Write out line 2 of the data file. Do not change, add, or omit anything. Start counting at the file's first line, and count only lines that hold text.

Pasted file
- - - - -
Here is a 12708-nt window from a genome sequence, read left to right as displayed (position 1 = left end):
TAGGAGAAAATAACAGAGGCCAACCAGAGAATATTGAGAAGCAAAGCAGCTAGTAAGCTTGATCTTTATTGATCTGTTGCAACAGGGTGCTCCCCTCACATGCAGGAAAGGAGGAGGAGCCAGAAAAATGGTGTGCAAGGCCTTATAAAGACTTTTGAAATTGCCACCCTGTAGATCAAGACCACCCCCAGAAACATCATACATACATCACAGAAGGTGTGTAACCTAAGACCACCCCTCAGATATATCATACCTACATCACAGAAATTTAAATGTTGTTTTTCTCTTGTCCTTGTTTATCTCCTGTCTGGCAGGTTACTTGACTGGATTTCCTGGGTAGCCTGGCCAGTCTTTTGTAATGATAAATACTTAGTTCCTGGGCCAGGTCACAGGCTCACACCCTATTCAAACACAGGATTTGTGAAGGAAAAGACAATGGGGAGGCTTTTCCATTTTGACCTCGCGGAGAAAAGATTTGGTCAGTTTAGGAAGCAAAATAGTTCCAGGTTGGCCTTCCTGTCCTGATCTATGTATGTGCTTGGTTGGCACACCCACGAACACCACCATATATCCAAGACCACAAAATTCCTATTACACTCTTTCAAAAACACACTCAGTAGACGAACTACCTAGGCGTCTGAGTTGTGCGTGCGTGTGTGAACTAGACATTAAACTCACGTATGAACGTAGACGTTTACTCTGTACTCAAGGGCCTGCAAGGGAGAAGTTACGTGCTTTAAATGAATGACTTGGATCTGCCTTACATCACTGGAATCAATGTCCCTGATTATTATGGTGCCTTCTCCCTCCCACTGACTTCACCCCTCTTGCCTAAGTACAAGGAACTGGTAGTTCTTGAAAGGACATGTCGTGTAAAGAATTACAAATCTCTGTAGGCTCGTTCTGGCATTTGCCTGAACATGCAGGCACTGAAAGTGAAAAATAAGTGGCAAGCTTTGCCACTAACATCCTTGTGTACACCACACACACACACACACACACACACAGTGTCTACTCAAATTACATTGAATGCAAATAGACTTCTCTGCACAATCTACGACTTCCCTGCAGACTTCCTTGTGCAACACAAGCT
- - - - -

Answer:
TAGGAGAAAATAACAGAGGCCAACCAGAGAATATTGAGAAGCAAAGCAGCTAGTAAGCTTGATCTTTATTGATCTGTTGCAACAGGGTGCTCCCCTCACATGCAGGAAAGGAGGAGGAGCCAGAAAAATGGTGTGCAAGGCCTTATAAAGACTTTTGAAATTGCCACCCTGTAGATCAAGACCACCCCCAGAAACATCATACATACATCACAGAAGGTGTGTAACCTAAGACCACCCCTCAGATATATCATACCTACATCACAGAAATTTAAATGTTGTTTTTCTCTTGTCCTTGTTTATCTCCTGTCTGGCAGGTTACTTGACTGGATTTCCTGGGTAGCCTGGCCAGTCTTTTGTAATGATAAATACTTAGTTCCTGGGCCAGGTCACAGGCTCACACCCTATTCAAACACAGGATTTGTGAAGGAAAAGACAATGGGGAGGCTTTTCCATTTTGACCTCGCGGAGAAAAGATTTGGTCAGTTTAGGAAGCAAAATAGTTCCAGGTTGGCCTTCCTGTCCTGATCTATGTATGTGCTTGGTTGGCACACCCACGAACACCACCATATATCCAAGACCACAAAATTCCTATTACACTCTTTCAAAAACACACTCAGTAGACGAACTACCTAGGCGTCTGAGTTGTGCGTGCGTGTGTGAACTAGACATTAAACTCACGTATGAACGTAGACGTTTACTCTGTACTCAAGGGCCTGCAAGGGAGAAGTTACGTGCTTTAAATGAATGACTTGGATCTGCCTTACATCACTGGAATCAATGTCCCTGATTATTATGGTGCCTTCTCCCTCCCACTGACTTCACCCCTCTTGCCTAAGTACAAGGAACTGGTAGTTCTTGAAAGGACATGTCGTGTAAAGAATTACAAATCTCTGTAGGCTCGTTCTGGCATTTGCCTGAACATGCAGGCACTGAAAGTGAAAAATAAGTGGCAAGCTTTGCCACTAACATCCTTGTGTACACCACACACACACACACACACACACACAGTGTCTACTCAAATTACATTGAATGCAAATAGACTTCTCTGCACAATCTACGACTTCCCTGCAGACTTCCTTGTGCAACACAAGCT